• pensitivity101 says:

        Can’t say I have one, though I feel better for quitting the cigs 25 years ago and losing the weight this year. Trying to eat sensibly, exercise daily and knowing my body. Got a slight tilt at the moment, but that’s being sorted and treztment will start shortly. PMA rule.

  3. The V Pub says:

    I’m sorry that you’re going through this medical uncertainty, Janey. I’ve been thinking about you and wondering how you were. Now I know. My hopes and prayers that you heal quickly from what is bothering you. You’ve been missed.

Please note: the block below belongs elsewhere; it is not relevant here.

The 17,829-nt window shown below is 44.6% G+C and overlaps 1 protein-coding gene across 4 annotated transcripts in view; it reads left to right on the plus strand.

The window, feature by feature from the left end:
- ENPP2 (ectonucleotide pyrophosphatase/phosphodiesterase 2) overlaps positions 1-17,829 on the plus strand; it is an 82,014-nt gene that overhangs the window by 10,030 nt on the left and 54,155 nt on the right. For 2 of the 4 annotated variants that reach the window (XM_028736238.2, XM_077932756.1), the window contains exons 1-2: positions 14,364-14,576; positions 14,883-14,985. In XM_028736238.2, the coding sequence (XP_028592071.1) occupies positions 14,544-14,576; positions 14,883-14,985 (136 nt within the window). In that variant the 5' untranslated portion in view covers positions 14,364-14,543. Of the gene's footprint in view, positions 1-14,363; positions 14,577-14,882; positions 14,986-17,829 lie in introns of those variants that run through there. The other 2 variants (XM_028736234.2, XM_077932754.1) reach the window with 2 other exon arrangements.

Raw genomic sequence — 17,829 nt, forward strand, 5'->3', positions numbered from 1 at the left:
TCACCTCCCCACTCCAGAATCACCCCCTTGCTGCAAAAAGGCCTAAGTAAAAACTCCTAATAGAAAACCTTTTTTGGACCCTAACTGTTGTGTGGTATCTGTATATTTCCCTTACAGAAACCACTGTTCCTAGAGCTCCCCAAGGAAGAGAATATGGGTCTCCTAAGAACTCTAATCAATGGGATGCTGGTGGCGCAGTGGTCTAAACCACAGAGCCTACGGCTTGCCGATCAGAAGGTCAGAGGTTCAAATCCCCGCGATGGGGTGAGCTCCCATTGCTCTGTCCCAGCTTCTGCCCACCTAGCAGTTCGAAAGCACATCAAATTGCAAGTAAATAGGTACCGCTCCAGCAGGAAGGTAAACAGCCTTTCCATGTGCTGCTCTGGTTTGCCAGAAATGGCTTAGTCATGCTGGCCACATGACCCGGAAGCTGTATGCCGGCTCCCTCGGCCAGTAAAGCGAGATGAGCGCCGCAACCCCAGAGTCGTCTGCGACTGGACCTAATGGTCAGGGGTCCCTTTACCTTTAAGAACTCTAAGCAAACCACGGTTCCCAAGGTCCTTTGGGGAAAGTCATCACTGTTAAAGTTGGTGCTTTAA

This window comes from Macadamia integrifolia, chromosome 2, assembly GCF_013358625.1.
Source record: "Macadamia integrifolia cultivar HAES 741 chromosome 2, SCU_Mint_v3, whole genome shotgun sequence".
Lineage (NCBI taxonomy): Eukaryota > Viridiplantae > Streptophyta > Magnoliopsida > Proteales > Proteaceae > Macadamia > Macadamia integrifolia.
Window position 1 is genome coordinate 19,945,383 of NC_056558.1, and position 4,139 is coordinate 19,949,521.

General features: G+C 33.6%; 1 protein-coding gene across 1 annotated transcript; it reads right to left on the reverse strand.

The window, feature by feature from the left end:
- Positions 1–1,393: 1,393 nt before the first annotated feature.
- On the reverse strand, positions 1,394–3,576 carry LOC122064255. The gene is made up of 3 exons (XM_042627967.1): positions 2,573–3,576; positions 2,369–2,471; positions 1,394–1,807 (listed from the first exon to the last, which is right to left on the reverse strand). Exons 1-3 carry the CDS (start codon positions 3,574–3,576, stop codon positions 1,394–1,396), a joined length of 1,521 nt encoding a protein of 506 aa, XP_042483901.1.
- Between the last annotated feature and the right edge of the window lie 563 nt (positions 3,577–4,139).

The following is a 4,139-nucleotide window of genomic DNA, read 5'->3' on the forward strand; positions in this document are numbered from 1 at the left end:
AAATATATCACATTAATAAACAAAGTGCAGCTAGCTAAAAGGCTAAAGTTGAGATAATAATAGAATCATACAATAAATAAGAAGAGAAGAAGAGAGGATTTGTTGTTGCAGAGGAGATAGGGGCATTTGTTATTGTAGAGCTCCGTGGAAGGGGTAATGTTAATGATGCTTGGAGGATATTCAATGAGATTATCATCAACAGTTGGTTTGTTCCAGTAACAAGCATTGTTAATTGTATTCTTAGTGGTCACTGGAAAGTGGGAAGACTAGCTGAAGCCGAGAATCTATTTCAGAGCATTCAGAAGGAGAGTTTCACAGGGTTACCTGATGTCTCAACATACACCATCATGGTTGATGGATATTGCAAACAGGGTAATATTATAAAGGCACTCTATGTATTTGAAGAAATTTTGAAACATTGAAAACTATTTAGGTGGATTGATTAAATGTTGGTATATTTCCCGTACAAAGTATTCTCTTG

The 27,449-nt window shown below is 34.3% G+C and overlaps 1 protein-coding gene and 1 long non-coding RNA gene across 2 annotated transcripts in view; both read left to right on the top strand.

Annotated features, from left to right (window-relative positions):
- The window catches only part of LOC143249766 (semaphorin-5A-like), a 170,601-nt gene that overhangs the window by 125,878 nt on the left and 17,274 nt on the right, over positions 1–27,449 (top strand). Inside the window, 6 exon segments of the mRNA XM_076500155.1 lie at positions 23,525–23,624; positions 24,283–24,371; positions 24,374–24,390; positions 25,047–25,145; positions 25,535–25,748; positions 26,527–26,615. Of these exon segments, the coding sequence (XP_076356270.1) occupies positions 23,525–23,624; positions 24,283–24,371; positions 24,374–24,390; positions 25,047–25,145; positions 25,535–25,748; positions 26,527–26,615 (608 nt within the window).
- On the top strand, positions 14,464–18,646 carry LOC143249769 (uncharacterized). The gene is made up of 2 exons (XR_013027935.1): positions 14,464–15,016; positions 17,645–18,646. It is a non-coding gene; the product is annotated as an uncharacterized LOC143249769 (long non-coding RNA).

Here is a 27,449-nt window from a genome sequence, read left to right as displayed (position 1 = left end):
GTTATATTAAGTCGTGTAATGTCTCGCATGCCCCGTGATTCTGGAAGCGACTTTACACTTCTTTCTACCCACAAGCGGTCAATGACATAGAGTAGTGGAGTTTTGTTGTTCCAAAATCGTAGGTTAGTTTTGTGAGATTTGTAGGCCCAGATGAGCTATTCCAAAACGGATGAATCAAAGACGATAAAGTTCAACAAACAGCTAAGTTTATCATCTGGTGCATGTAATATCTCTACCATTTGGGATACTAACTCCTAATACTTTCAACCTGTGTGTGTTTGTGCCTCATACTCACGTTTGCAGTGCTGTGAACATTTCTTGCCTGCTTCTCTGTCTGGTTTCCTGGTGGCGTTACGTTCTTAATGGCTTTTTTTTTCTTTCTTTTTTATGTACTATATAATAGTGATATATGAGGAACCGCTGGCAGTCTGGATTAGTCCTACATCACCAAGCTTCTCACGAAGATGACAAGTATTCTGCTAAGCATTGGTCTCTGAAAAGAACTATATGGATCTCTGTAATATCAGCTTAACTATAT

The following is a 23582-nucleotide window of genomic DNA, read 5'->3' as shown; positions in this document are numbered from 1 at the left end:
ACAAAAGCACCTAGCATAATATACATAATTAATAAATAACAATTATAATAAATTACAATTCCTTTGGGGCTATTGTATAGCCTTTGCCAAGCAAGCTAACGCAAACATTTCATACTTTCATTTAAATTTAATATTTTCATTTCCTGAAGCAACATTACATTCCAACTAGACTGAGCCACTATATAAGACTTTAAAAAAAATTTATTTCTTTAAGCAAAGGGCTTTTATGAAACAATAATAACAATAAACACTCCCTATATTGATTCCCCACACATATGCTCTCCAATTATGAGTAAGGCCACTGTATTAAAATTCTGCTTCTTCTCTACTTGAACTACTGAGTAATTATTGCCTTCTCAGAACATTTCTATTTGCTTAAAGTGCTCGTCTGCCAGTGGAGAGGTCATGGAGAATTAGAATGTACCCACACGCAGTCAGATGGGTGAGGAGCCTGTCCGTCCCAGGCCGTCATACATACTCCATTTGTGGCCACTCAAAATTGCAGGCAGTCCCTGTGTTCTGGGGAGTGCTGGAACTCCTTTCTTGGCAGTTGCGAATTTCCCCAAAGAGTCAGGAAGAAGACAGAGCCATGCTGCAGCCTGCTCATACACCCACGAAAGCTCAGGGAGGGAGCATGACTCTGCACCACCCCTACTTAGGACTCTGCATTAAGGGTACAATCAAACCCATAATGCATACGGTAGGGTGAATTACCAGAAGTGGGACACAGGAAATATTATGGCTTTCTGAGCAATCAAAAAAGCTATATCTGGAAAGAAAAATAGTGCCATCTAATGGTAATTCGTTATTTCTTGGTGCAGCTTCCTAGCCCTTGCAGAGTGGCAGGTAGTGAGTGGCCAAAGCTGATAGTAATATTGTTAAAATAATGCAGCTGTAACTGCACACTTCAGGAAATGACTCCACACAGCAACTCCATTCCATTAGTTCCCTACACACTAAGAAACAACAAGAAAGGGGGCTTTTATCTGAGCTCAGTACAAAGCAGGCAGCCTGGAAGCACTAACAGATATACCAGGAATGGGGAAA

xo

    Rob

  4. Gary Lum says:

    I really feel for you. Panic or anxiety attacks are common and for some people, it’s a long-term disabling disorder, thankfully for most people they are not regular and do not persist. It’s great you have two caring GP who are looking after you.

    • janeybgood says:

      Thanks Gary! Yes, while you’re in the moment it feels like the worst thing in the world but when I try and think a little more rationally, I know that there will come a day soon when I will feel a lot better. Thank you for your kind words πŸ™‚

  5. Erika Kind says: